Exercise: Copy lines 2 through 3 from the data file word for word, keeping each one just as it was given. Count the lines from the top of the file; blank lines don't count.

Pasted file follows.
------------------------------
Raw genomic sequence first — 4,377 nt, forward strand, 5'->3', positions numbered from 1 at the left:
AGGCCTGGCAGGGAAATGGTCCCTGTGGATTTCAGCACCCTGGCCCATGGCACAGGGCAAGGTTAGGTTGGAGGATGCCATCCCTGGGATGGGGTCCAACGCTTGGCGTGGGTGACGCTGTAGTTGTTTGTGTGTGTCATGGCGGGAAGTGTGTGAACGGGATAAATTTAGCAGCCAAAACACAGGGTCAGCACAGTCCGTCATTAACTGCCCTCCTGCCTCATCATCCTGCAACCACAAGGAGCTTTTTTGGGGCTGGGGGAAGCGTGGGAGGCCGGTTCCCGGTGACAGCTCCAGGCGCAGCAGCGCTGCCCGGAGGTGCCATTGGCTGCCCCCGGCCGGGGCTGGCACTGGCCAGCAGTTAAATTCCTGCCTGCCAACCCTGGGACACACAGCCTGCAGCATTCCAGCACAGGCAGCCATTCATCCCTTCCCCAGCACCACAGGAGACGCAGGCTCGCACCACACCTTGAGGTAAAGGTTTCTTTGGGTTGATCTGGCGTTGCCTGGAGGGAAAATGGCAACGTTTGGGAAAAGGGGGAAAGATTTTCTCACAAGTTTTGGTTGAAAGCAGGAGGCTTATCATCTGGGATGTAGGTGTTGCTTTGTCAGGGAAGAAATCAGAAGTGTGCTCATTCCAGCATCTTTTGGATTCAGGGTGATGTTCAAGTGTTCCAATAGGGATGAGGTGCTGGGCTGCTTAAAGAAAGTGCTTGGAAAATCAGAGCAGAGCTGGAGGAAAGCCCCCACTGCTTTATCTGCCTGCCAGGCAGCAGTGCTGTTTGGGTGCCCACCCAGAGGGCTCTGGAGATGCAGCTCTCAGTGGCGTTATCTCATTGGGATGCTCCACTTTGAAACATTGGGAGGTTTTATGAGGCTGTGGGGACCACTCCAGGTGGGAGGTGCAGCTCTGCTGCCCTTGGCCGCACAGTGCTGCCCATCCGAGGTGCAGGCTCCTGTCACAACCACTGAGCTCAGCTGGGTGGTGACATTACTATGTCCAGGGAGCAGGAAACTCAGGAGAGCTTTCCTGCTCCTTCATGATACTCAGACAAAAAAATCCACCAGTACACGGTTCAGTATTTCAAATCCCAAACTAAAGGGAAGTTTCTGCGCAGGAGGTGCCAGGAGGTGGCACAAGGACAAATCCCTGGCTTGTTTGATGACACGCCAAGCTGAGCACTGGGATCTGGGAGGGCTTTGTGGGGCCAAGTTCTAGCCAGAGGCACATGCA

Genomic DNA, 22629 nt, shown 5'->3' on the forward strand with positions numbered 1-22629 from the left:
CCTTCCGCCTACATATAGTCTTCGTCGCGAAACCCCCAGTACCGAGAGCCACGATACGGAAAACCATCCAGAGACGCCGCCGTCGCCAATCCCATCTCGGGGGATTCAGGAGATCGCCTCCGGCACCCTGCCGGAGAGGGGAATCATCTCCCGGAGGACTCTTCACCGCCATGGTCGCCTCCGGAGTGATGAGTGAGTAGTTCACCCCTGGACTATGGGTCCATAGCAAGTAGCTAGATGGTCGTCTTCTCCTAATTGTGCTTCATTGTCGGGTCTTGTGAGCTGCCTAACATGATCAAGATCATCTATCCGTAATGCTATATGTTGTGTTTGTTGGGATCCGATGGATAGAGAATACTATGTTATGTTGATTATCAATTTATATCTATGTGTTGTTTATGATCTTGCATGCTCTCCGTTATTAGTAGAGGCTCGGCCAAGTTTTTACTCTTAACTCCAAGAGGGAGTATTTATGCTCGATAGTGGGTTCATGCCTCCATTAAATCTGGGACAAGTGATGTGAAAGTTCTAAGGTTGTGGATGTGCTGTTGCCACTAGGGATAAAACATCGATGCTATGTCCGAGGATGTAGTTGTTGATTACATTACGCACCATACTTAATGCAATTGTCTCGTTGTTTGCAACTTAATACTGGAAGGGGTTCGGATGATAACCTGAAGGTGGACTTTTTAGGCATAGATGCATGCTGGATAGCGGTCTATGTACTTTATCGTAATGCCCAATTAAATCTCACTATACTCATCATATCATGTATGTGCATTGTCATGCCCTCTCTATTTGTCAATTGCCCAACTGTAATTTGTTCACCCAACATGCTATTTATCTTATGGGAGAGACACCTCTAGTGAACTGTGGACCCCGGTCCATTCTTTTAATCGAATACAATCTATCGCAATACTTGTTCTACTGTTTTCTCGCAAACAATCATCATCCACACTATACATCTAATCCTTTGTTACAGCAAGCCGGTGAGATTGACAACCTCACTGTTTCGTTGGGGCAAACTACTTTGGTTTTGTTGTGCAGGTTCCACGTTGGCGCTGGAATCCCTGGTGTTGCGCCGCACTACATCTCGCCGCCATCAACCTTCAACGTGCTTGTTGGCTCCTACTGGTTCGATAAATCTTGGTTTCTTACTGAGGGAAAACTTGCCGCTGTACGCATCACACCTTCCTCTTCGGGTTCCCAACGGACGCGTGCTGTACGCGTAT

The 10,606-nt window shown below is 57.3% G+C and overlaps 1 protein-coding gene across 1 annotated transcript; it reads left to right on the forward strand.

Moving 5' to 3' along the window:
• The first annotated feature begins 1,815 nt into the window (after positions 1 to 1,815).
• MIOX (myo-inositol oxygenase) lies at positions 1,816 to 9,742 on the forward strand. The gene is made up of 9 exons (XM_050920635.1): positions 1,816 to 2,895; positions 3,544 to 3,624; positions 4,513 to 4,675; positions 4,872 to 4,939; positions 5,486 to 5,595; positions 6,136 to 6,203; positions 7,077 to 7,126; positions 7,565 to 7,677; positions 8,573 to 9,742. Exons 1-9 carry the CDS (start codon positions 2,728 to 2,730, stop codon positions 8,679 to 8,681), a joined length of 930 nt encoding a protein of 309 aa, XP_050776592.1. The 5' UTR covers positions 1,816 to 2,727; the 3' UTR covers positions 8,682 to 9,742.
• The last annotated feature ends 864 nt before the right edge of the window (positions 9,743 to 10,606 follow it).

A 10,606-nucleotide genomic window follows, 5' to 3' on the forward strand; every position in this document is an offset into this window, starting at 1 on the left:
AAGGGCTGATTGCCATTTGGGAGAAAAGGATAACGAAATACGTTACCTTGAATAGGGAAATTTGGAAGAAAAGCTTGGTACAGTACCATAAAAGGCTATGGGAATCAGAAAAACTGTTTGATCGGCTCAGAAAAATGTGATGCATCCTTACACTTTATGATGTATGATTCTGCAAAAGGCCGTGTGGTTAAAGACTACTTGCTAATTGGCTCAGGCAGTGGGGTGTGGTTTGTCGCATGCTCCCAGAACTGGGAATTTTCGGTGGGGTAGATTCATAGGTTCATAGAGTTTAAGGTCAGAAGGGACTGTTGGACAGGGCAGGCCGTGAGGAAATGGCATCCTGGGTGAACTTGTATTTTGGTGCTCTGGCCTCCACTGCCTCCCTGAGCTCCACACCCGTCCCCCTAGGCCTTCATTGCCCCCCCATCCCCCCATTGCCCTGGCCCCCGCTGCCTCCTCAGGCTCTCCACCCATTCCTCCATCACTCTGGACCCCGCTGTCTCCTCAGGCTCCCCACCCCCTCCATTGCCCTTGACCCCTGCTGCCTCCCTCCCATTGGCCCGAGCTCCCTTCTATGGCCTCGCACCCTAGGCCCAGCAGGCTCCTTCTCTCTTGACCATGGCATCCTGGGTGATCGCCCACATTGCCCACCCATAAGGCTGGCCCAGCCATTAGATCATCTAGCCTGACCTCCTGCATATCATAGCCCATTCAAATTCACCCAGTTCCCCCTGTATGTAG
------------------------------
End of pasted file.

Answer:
AGGCCTGGCAGGGAAATGGTCCCTGTGGATTTCAGCACCCTGGCCCATGGCACAGGGCAAGGTTAGGTTGGAGGATGCCATCCCTGGGATGGGGTCCAACGCTTGGCGTGGGTGACGCTGTAGTTGTTTGTGTGTGTCATGGCGGGAAGTGTGTGAACGGGATAAATTTAGCAGCCAAAACACAGGGTCAGCACAGTCCGTCATTAACTGCCCTCCTGCCTCATCATCCTGCAACCACAAGGAGCTTTTTTGGGGCTGGGGGAAGCGTGGGAGGCCGGTTCCCGGTGACAGCTCCAGGCGCAGCAGCGCTGCCCGGAGGTGCCATTGGCTGCCCCCGGCCGGGGCTGGCACTGGCCAGCAGTTAAATTCCTGCCTGCCAACCCTGGGACACACAGCCTGCAGCATTCCAGCACAGGCAGCCATTCATCCCTTCCCCAGCACCACAGGAGACGCAGGCTCGCACCACACCTTGAGGTAAAGGTTTCTTTGGGTTGATCTGGCGTTGCCTGGAGGGAAAATGGCAACGTTTGGGAAAAGGGGGAAAGATTTTCTCACAAGTTTTGGTTGAAAGCAGGAGGCTTATCATCTGGGATGTAGGTGTTGCTTTGTCAGGGAAGAAATCAGAAGTGTGCTCATTCCAGCATCTTTTGGATTCAGGGTGATGTTCAAGTGTTCCAATAGGGATGAGGTGCTGGGCTGCTTAAAGAAAGTGCTTGGAAAATCAGAGCAGAGCTGGAGGAAAGCCCCCACTGCTTTATCTGCCTGCCAGGCAGCAGTGCTGTTTGGGTGCCCACCCAGAGGGCTCTGGAGATGCAGCTCTCAGTGGCGTTATCTCATTGGGATGCTCCACTTTGAAACATTGGGAGGTTTTATGAGGCTGTGGGGACCACTCCAGGTGGGAGGTGCAGCTCTGCTGCCCTTGGCCGCACAGTGCTGCCCATCCGAGGTGCAGGCTCCTGTCACAACCACTGAGCTCAGCTGGGTGGTGACATTACTATGTCCAGGGAGCAGGAAACTCAGGAGAGCTTTCCTGCTCCTTCATGATACTCAGACAAAAAAATCCACCAGTACACGGTTCAGTATTTCAAATCCCAAACTAAAGGGAAGTTTCTGCGCAGGAGGTGCCAGGAGGTGGCACAAGGACAAATCCCTGGCTTGTTTGATGACACGCCAAGCTGAGCACTGGGATCTGGGAGGGCTTTGTGGGGCCAAGTTCTAGCCAGAGGCACATGCA

Genomic DNA, 22629 nt, shown 5'->3' on the forward strand with positions numbered 1-22629 from the left: